September 13, 2016

RIO DE JANEIRO (AP) It's been quite a couple of weeks for Ahmed Shafik, the lone U.S. powerlifter at the Rio Paralympics.

His wife delivered the couple's second son early, shortly before the games began last Wednesday, and Shafik, an Iraqi immigrant, competed in his second - and he says final - Paralympics.

Despite a seventh-place finish in the 80-kilogram (176-pound) weight class on Monday, lifting 172 kilograms (379 pounds), Rio was a satisfying end to a long journey for Shafik.

''It was overwhelming for me because everybody was watching me and expecting good results and it's a big weight on my back to be the only lifter from the United States,'' Shafik said.

Born in Baghdad, Shafik contracted polio as a baby, which weakened his legs. Despite the disability, he can walk normally and do many other activities.

Still, he qualified for the Paralympics in powerlifting, the games' single weightlifting discipline, in which competitors lie on a bench and raise hundreds of pounds just with their upper bodies.

Shafik was inspired to first start weightlifting when growing up and watching his father, Abdul, compete and set records for the Iraqi national team.

Shafik followed in his father's footsteps and qualified for the national team that competed in the 1998 IPC World Championships. But he fled the country after the Iraqi Olympic authorities, led by Saddam Hussein's son, Uday, imprisoned and abused Shafik and his teammates for unsatisfactory performances.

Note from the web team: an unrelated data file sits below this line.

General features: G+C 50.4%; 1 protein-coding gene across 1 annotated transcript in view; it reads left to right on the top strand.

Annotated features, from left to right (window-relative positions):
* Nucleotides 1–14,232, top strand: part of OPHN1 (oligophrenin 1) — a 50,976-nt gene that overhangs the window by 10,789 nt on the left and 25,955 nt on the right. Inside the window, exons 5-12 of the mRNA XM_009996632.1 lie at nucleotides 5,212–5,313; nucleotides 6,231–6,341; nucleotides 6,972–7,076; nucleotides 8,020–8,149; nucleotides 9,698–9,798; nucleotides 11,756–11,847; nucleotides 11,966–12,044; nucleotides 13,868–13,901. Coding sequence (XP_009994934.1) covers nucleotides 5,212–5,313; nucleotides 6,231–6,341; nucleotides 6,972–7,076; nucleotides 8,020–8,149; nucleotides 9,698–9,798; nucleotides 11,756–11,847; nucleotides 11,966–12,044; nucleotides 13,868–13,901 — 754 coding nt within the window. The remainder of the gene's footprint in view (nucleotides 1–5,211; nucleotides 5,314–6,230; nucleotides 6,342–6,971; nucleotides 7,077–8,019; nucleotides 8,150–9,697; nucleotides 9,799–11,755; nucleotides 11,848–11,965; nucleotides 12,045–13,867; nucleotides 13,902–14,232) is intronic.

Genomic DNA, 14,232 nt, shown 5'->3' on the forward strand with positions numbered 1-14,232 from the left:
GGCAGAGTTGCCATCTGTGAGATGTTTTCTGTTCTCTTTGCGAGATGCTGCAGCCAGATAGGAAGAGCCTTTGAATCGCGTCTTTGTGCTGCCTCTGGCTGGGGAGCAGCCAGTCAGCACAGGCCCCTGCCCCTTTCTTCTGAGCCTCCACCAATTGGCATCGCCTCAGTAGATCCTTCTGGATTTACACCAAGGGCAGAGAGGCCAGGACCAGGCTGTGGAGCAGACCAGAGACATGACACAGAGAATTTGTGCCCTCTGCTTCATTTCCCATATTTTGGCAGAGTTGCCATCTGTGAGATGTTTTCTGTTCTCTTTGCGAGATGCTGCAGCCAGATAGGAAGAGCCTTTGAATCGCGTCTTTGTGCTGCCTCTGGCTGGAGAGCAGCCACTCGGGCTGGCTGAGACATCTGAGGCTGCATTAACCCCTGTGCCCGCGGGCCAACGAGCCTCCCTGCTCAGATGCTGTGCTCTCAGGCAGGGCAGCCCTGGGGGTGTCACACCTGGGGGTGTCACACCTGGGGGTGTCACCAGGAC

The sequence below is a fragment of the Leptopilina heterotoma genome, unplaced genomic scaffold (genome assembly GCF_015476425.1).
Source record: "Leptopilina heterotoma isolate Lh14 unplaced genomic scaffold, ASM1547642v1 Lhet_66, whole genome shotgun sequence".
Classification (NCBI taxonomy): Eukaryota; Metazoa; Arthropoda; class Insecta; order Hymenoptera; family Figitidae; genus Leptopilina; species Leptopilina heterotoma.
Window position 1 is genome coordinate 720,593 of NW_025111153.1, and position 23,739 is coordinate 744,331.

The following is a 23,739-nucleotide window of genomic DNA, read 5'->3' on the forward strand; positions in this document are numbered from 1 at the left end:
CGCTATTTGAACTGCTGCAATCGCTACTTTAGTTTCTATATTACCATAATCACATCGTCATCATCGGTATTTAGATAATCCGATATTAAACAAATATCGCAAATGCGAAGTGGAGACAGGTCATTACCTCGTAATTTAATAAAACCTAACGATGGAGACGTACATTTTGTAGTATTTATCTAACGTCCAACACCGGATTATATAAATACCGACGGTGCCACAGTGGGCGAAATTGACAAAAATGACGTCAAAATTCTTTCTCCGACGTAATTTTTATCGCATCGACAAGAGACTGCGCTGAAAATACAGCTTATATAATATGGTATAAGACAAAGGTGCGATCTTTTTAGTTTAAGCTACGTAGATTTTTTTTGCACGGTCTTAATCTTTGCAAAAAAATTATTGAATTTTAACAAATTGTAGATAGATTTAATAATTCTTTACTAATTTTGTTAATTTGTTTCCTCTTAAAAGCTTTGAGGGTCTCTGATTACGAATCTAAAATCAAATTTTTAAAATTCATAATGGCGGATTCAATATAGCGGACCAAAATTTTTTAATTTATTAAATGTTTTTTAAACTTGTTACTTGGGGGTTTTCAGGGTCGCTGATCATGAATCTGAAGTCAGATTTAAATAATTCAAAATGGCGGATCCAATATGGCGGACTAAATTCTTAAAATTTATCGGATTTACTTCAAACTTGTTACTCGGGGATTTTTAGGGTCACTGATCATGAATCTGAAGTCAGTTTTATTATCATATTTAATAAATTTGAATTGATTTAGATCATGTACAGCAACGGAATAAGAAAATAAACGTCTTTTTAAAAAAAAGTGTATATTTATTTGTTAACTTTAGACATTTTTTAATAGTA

He then went to Jordan before making his way to the United States in 2001, where he was given refugee status. He didn't start powerlifting again until 2007.

''I wanted to have fun, that's always my main motivation, I always try and have fun while I'm competing and representing the United States,'' Shafik said. ''And I think this games were much better than London because I got good results this time and it meant a lot for me.''

A U.S. Army veteran and mechanical engineer, Shafik is now settled in Tucson, Ariz. His wife was due to deliver their second son during the Paralympics. But the baby arrived early, and Shafik was able to be at the birth.

''I've been seeing him every day through video chat and everything's good,'' he said.

After his final lift, the 43-year-old Shafik tugged on his singlet and pointed to the American flag while the mostly Brazilian crowd cheered, as they do for most competitors.

Moments later, Shafik said these games were his last competition, and he would be retiring from powerlifting. But he intends to stay close to the sport and work alongside coaches to help teach the next generation of lifters.

''Hopefully by 2020 we get more lifters on the team because one lifter in this Paralympics from the greatest country in the world, in my opinion, isn't enough,'' he said.

But before all that, Shafik is excited to get back home to his newly expanded family and relish all the support he has received over the past couple of days.

''It's just overwhelming, hearing from everybody at home and on social media, Facebook, everything else,'' Shafik said. ''(The support) has been overwhelming. They're cheering for me, wishing me good luck and it seriously means a lot to me.''


Anna Pitingolo is a journalism student at Penn State University. Penn State and Georgia are partnering with The Associated Press to supplement coverage of the 2016 Paralympics.

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